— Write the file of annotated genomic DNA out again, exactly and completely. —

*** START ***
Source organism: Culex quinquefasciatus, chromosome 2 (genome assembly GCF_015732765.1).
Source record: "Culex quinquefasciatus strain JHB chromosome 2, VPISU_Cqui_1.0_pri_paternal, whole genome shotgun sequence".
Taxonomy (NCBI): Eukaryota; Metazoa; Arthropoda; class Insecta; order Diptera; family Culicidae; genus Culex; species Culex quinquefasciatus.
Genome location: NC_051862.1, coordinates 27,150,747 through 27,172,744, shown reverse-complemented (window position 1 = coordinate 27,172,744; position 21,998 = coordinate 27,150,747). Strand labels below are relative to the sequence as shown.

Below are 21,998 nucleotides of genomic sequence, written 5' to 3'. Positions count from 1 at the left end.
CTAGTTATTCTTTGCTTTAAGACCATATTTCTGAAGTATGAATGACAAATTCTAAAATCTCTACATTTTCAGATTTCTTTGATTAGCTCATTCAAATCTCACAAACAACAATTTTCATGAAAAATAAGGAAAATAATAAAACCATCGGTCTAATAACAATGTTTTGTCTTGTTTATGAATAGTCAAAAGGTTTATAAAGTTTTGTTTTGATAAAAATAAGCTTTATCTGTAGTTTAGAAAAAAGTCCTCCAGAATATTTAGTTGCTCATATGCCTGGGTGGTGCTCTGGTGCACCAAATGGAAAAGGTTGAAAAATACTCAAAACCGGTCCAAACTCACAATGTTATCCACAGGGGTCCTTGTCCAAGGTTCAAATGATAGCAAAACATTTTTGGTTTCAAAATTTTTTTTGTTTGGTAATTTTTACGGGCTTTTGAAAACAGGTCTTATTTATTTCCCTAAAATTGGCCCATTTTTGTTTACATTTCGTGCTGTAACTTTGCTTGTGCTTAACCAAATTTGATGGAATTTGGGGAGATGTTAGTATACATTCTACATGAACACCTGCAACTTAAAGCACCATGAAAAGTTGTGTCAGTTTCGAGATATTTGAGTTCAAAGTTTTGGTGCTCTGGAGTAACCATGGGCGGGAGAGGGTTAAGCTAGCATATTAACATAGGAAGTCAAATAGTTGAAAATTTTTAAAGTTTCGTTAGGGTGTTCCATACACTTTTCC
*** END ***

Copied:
Source organism: Culex quinquefasciatus, chromosome 2 (genome assembly GCF_015732765.1).
Source record: "Culex quinquefasciatus strain JHB chromosome 2, VPISU_Cqui_1.0_pri_paternal, whole genome shotgun sequence".
Taxonomy (NCBI): Eukaryota; Metazoa; Arthropoda; class Insecta; order Diptera; family Culicidae; genus Culex; species Culex quinquefasciatus.
Genome location: NC_051862.1, coordinates 27,150,747 through 27,172,744, shown reverse-complemented (window position 1 = coordinate 27,172,744; position 21,998 = coordinate 27,150,747). Strand labels below are relative to the sequence as shown.

Below are 21,998 nucleotides of genomic sequence, written 5' to 3'. Positions count from 1 at the left end.
CTAGTTATTCTTTGCTTTAAGACCATATTTCTGAAGTATGAATGACAAATTCTAAAATCTCTACATTTTCAGATTTCTTTGATTAGCTCATTCAAATCTCACAAACAACAATTTTCATGAAAAATAAGGAAAATAATAAAACCATCGGTCTAATAACAATGTTTTGTCTTGTTTATGAATAGTCAAAAGGTTTATAAAGTTTTGTTTTGATAAAAATAAGCTTTATCTGTAGTTTAGAAAAAAGTCCTCCAGAATATTTAGTTGCTCATATGCCTGGGTGGTGCTCTGGTGCACCAAATGGAAAAGGTTGAAAAATACTCAAAACCGGTCCAAACTCACAATGTTATCCACAGGGGTCCTTGTCCAAGGTTCAAATGATAGCAAAACATTTTTGGTTTCAAAATTTTTTTTGTTTGGTAATTTTTACGGGCTTTTGAAAACAGGTCTTATTTATTTCCCTAAAATTGGCCCATTTTTGTTTACATTTCGTGCTGTAACTTTGCTTGTGCTTAACCAAATTTGATGGAATTTGGGGAGATGTTAGTATACATTCTACATGAACACCTGCAACTTAAAGCACCATGAAAAGTTGTGTCAGTTTCGAGATATTTGAGTTCAAAGTTTTGGTGCTCTGGAGTAACCATGGGCGGGAGAGGGTTAAGCTAGCATATTAACATAGGAAGTCAAATAGTTGAAAATTTTTAAAGTTTCGTTAGGGTGTTCCATACACTTTTCC